I make this distinction between the Pink Site and Parchin because by labeling a set of isolated buildings “Parchin” or as part of the PMC one immediately starts pushing bias-buttons, and pushed bias-buttons result in contorted interpretations of what satellite images show.

    At any rate Mr. Albright made a big deal over the same berm that is the subject of your analysis, which is why you are analyzing it. The reason for all this interest in a berm is that the berm is being pitched as some sort of evidence that the adjacent building to the north is or was being used to carry out high-explosive tests related to the development of nuclear weapons.

    This berm-as-a-smoking-gun theory originated from an IAEA Safeguard Report of Nov08.2011. Paragraph 49 of that report cites mysterious, unidentified “Member States” for the allegation that “[a] large earth berm was subsequently constructed between the building containing the cylinder and a neighbouring building, indicating the probable use of high explosives in the chamber,” as you note in your post.

    And that sentence is the sum total of the publicly available “evidence” supporting the myth that the berm you are analyzing is diagnostic of dastardly goings on at the Pink Site. I call it a myth because the statement is, on its face, absurd. If a berm next to a building is a smoking gun, then the entire Parchin area would be covered in smoke so thick you’d not even be able to see pink-covered buildings from GeoEye.

    Many, if not most, buildings in that area are bounded on at least one side by a berm. There are too many examples to inventory, but look at these buildings just north of the Pink Site – 35°34’37.55″ N 51°46’42.06″ E. And look at these buildings just south of it – 35°32’25.88″ N 51°47’07.94″ E. Bermed buildings abound in Parchin. The presence of a berm next to a building is indicative of nothing. This area was an active flood plain before the dam was built.

    I thought I’d throw that bit of thorny berm-history out there because how much credit one gives to the ISIS assertions will determine whether or not one sees any berm at all. Next I’d like to get down to the nitty-gritty of your model.

  3. Denis (History)

    wind, cont’d.

    You speculate on the basis of your model that the Pink Site berm is the right size and slope for an ammunition dump, citing Tancreto et al. Below I take issue with this speculation based on dimensions, but here I question the speculation based on logic and my experience working around ammo dumps at Camp Lejuene and Camp Pendleton. I have a pretty good idea what an ammo bunker looks like and where they are placed, and from my experience they don’t look like that Pink Site berm, and they aren’t placed within a couple feet of buildings.

    I would suggest that if you want to see what appears to be ammo dump bunkers in the greater Parchin metropolitan area, look at these bunkers about 4 km SW of PMC: 35°30’26.11″ N 51°43’11.87″ E. While these structures could be mass graves or really big gopher mounds, they are surrounded by a perimeter wall and guard towers and are what I would expect an ammo bunker to look like from my experience. Besides graves and gopher mounds are not usually ventilated like these structures are. I’d bet some money there’s ordinance in them.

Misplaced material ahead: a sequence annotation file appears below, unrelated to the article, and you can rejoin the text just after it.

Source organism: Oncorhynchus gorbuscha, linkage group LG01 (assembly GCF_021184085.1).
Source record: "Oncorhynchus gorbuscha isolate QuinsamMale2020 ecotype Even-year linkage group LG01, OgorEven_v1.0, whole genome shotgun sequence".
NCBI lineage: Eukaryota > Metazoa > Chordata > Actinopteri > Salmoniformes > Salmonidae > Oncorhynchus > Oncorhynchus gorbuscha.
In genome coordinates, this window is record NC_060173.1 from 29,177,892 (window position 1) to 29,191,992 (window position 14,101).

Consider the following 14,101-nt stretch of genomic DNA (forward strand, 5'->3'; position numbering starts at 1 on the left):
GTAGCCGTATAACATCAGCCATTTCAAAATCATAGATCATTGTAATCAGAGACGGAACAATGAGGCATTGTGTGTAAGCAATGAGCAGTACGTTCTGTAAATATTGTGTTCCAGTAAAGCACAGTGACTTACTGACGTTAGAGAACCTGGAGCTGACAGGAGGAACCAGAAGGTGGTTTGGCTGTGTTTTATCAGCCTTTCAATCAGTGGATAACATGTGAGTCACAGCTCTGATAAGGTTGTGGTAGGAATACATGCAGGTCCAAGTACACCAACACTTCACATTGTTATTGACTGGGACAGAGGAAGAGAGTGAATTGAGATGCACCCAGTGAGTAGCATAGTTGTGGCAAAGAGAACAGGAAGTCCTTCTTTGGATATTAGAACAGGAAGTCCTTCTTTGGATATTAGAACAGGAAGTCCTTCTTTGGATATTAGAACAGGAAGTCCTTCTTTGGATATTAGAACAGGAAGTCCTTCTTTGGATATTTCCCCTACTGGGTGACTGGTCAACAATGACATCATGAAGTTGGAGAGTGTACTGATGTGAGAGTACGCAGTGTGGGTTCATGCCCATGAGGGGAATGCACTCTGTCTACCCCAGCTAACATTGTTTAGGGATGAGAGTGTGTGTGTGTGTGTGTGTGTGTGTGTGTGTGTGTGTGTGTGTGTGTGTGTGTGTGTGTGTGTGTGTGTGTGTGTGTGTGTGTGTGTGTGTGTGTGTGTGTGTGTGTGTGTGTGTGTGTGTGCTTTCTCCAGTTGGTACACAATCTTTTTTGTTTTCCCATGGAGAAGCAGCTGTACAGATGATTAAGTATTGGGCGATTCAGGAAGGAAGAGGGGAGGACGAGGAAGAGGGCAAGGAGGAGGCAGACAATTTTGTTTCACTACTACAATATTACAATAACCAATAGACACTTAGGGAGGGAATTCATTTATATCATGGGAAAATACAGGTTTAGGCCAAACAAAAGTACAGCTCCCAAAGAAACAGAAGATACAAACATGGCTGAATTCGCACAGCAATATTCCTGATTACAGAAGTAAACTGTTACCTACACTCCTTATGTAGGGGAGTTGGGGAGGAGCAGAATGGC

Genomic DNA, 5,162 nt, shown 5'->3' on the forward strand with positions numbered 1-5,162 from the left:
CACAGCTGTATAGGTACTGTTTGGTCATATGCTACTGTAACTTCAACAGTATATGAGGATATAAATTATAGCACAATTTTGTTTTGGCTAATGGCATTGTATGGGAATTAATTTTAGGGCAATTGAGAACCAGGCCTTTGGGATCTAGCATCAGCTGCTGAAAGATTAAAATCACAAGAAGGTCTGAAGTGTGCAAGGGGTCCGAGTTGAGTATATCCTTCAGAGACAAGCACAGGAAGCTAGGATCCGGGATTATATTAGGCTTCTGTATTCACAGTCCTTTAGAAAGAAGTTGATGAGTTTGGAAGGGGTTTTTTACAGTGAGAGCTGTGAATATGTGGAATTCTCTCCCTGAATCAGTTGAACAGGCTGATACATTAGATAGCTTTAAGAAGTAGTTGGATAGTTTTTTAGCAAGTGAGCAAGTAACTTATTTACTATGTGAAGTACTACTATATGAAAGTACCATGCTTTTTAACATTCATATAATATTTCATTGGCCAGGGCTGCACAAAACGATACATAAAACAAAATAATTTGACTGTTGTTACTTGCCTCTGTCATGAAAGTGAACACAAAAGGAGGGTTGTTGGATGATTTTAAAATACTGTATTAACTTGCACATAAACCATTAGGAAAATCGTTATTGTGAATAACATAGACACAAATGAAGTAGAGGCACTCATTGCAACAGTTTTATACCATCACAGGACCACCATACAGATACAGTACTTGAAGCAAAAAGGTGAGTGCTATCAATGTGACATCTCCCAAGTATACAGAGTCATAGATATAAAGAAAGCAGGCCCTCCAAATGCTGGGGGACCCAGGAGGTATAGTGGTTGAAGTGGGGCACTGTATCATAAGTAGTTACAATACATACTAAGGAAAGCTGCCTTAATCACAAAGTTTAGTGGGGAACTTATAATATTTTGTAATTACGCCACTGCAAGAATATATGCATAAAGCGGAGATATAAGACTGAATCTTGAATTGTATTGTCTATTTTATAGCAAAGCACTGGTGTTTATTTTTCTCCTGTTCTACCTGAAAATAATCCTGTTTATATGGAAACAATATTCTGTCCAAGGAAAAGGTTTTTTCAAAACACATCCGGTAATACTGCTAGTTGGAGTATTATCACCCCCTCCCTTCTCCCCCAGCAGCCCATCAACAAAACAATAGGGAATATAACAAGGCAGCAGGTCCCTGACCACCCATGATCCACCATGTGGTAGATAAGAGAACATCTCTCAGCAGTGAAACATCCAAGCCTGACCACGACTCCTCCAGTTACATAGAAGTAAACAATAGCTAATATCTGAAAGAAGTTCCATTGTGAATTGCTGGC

Furthermore, does it make sense that a bunker used to hold ammo would be placed essentially right on top of a building where high-explosive tests are taking place? For instance, the Tancreto article you cite recommends that the “Inhabited Building Distance” should be 500-700 feet from the type of US bunkers you have compared the Pink Site berm to. And that is inhabited buildings; it is not buildings in which explosives are being detonated. And does it make sense that such a bunker housing ammo would be used to protect an adjacent building from blasts from explosive tests? This is just not adding up.

    As for the dimensions of the berm, I know you are an expert in these techniques, and I have been fascinated with your online seminar discussing them, so I know I am way out of my depth here. But perhaps by offering the following simple analysis you would be good enough to sort me out if I’m wrong and further explain your conclusions.

    In a few of the historical GE shots of the Pink Site, one has a good clean look at the shadow of the building and the shadow of the west corner of the berm. In most of the shots the bunker shadow is obscured by the building, but if you look at GE Mar04.2004, Sep12.2010, and Oct03.2012, you get measurable shadows and the building shadow is distinct from the berm shadow with respect to the western corners of both structures. The second to last mock-up diagram in your post shows what I am talking about. The two corner-shadows are obvious in that sketch.

    If one measures the distance from the NW corner of the building to its respective corner shadow, and if one measures the W corner of the main part of the berm (not the wing) to its respective corner shadow, the ratio of these two measurements will be the ratio of the height of the building to the berm. I have done this for historical views of Mar04.2004, Sep12.2010, and Oct03.2012 and the ratios were 1.95, 2.09 and 1.76, respectively. Not bad agreement from 4000 feet up and photos spanning 12 years. Based on this quick calculation, the height of this berm is about 50% the height of the building it is next to. In fact, just eye-balling the shadows you can see that the berm is just about the same height as the small building directly to the south. On this evidence, I believe your estimate that the berm is the same height as the building it is next to – the one north of it – is excessive.

    But, more importantly, I would question whether we are even looking at a berm, Mr. Albright’s sharp eye notwithstanding. My own tired old eyes tell me that this is no berm or bunker at all. What we are looking at is a wall made of concrete or other light material that is about 0.7-1.0 meter thick, at least to the limits of GE’s resolution. If you look at the Mar04.2004 GE shot, which is nearly directly overhead, you can see both the N and S faces of the wall.